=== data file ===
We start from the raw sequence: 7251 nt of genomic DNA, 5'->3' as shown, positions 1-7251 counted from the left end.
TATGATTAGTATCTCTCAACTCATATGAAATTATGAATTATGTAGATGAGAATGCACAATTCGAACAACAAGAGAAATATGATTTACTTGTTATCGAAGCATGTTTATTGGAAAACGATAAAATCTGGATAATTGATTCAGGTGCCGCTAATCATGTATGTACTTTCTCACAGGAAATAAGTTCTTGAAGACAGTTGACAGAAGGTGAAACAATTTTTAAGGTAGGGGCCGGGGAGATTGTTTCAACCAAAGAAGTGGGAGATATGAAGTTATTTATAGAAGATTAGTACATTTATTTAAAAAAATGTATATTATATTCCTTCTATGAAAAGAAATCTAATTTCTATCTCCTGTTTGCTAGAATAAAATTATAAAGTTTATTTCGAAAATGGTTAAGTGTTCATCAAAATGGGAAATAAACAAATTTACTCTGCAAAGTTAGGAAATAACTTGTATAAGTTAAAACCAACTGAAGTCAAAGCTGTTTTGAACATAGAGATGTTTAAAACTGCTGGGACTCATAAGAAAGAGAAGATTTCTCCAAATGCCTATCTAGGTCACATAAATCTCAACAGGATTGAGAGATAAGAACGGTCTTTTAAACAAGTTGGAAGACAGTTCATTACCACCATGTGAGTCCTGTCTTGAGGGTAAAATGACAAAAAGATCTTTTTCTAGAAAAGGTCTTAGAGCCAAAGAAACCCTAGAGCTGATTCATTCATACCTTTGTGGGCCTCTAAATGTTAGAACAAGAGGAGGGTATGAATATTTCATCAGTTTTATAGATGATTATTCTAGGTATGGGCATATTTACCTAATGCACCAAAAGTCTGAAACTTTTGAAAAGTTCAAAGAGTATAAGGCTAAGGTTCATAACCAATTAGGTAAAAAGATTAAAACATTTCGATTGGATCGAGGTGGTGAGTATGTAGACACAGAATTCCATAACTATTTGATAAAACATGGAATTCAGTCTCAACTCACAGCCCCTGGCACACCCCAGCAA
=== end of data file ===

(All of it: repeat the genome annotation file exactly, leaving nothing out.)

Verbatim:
We start from the raw sequence: 7251 nt of genomic DNA, 5'->3' as shown, positions 1-7251 counted from the left end.
TATGATTAGTATCTCTCAACTCATATGAAATTATGAATTATGTAGATGAGAATGCACAATTCGAACAACAAGAGAAATATGATTTACTTGTTATCGAAGCATGTTTATTGGAAAACGATAAAATCTGGATAATTGATTCAGGTGCCGCTAATCATGTATGTACTTTCTCACAGGAAATAAGTTCTTGAAGACAGTTGACAGAAGGTGAAACAATTTTTAAGGTAGGGGCCGGGGAGATTGTTTCAACCAAAGAAGTGGGAGATATGAAGTTATTTATAGAAGATTAGTACATTTATTTAAAAAAATGTATATTATATTCCTTCTATGAAAAGAAATCTAATTTCTATCTCCTGTTTGCTAGAATAAAATTATAAAGTTTATTTCGAAAATGGTTAAGTGTTCATCAAAATGGGAAATAAACAAATTTACTCTGCAAAGTTAGGAAATAACTTGTATAAGTTAAAACCAACTGAAGTCAAAGCTGTTTTGAACATAGAGATGTTTAAAACTGCTGGGACTCATAAGAAAGAGAAGATTTCTCCAAATGCCTATCTAGGTCACATAAATCTCAACAGGATTGAGAGATAAGAACGGTCTTTTAAACAAGTTGGAAGACAGTTCATTACCACCATGTGAGTCCTGTCTTGAGGGTAAAATGACAAAAAGATCTTTTTCTAGAAAAGGTCTTAGAGCCAAAGAAACCCTAGAGCTGATTCATTCATACCTTTGTGGGCCTCTAAATGTTAGAACAAGAGGAGGGTATGAATATTTCATCAGTTTTATAGATGATTATTCTAGGTATGGGCATATTTACCTAATGCACCAAAAGTCTGAAACTTTTGAAAAGTTCAAAGAGTATAAGGCTAAGGTTCATAACCAATTAGGTAAAAAGATTAAAACATTTCGATTGGATCGAGGTGGTGAGTATGTAGACACAGAATTCCATAACTATTTGATAAAACATGGAATTCAGTCTCAACTCACAGCCCCTGGCACACCCCAGCAA